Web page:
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“The situation has become almost impossible for young designers in Antwerp,” said Stephan Schneider, who founded his line seven years ago. “It’s becoming impossible to get anything produced. And for the more established designers the manufacturing situation has made it impossible to grow. If I ask my manufacturer to do 10 jackets, fine. But I can’t ask them to do 100. They simply can’t do it.”
Designers also have to deal with a swing in fashion tastes. As celebrity culture reaches new summits, Belgians continue to shun the roaring publicity machine. Margiela, of course, is the most extreme example, refusing to be photographed or interviewed face to face.
“There has never been one Belgian style,” Van Beirendonck said. “But the designers here share a similar approach to fashion. We’ve been more intellectual and experimental. But that fashion moment is now over. Fashion’s about celebrity and making women look like sex objects now. People are beginning to wonder if Belgian fashion is now out of fashion.”
Meanwhile, whereas much of the fashion industry in the late Nineties was caught in a wind of fusions and acquisitions, the Belgians remained fiercely independent. This has been both a force and a limitation.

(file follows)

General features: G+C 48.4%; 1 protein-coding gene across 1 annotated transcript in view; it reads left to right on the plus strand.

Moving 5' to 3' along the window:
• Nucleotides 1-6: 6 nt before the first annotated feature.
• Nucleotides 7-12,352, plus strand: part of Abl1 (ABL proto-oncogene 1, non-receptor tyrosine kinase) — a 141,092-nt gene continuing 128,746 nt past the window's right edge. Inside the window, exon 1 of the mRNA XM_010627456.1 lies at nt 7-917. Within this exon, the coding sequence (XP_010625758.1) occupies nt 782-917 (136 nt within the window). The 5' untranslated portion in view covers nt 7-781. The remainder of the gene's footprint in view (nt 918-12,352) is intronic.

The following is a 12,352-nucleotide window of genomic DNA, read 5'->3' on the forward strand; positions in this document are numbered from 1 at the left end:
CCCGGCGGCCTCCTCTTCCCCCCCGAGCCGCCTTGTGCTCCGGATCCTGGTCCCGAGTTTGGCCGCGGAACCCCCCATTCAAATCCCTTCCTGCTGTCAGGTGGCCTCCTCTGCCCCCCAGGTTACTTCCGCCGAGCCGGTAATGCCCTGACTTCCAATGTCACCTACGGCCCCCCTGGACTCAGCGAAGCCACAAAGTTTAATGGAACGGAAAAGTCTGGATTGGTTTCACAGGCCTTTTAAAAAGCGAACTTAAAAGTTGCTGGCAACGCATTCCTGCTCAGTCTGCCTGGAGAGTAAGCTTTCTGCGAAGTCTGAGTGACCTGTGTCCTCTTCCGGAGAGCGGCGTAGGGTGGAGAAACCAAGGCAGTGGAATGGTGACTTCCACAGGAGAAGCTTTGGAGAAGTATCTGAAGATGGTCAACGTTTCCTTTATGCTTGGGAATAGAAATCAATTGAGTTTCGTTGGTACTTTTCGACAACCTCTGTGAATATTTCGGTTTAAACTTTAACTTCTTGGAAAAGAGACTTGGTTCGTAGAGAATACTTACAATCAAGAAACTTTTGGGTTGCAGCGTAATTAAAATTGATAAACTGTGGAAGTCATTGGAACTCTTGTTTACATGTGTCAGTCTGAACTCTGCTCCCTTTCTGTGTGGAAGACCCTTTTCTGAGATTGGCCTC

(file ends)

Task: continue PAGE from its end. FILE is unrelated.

Although designers like Van Noten boast that they still control every aspect of their business, from choosing buttons to shop windows, they acknowledge that to grow larger would necessarily change their approach.
“My company remains controllable,” said Van Noten, adding his company generated about $30 million in revenue last year. “But if it gets much larger I’m afraid that I’d have to make decisions that would compromise that control.”
“I wouldn’t like to have to answer to anyone,” added Demeulemeester. “Making my own decisions is the sweet side. But I can’t say that I’ll open a new store tomorrow. I don’t have the resources. This remains a family business.”